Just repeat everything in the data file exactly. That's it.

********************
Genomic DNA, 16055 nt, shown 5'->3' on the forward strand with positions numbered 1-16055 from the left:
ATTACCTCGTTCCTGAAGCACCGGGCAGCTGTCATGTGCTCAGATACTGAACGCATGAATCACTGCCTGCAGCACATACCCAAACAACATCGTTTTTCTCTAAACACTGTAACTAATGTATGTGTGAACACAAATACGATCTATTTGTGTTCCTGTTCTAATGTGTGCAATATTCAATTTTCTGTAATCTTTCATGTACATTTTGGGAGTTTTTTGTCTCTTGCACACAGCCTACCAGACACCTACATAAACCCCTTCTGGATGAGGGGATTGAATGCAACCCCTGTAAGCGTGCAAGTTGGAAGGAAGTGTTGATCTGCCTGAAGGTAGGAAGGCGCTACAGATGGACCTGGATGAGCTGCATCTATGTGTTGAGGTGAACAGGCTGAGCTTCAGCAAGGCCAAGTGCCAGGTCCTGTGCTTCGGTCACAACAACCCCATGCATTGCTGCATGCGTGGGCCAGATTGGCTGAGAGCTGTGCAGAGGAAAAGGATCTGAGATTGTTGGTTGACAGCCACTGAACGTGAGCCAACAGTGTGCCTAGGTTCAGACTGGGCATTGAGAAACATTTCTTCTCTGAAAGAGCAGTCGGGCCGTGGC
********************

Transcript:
Genomic DNA, 16055 nt, shown 5'->3' on the forward strand with positions numbered 1-16055 from the left:
ATTACCTCGTTCCTGAAGCACCGGGCAGCTGTCATGTGCTCAGATACTGAACGCATGAATCACTGCCTGCAGCACATACCCAAACAACATCGTTTTTCTCTAAACACTGTAACTAATGTATGTGTGAACACAAATACGATCTATTTGTGTTCCTGTTCTAATGTGTGCAATATTCAATTTTCTGTAATCTTTCATGTACATTTTGGGAGTTTTTTGTCTCTTGCACACAGCCTACCAGACACCTACATAAACCCCTTCTGGATGAGGGGATTGAATGCAACCCCTGTAAGCGTGCAAGTTGGAAGGAAGTGTTGATCTGCCTGAAGGTAGGAAGGCGCTACAGATGGACCTGGATGAGCTGCATCTATGTGTTGAGGTGAACAGGCTGAGCTTCAGCAAGGCCAAGTGCCAGGTCCTGTGCTTCGGTCACAACAACCCCATGCATTGCTGCATGCGTGGGCCAGATTGGCTGAGAGCTGTGCAGAGGAAAAGGATCTGAGATTGTTGGTTGACAGCCACTGAACGTGAGCCAACAGTGTGCCTAGGTTCAGACTGGGCATTGAGAAACATTTCTTCTCTGAAAGAGCAGTCGGGCCGTGGC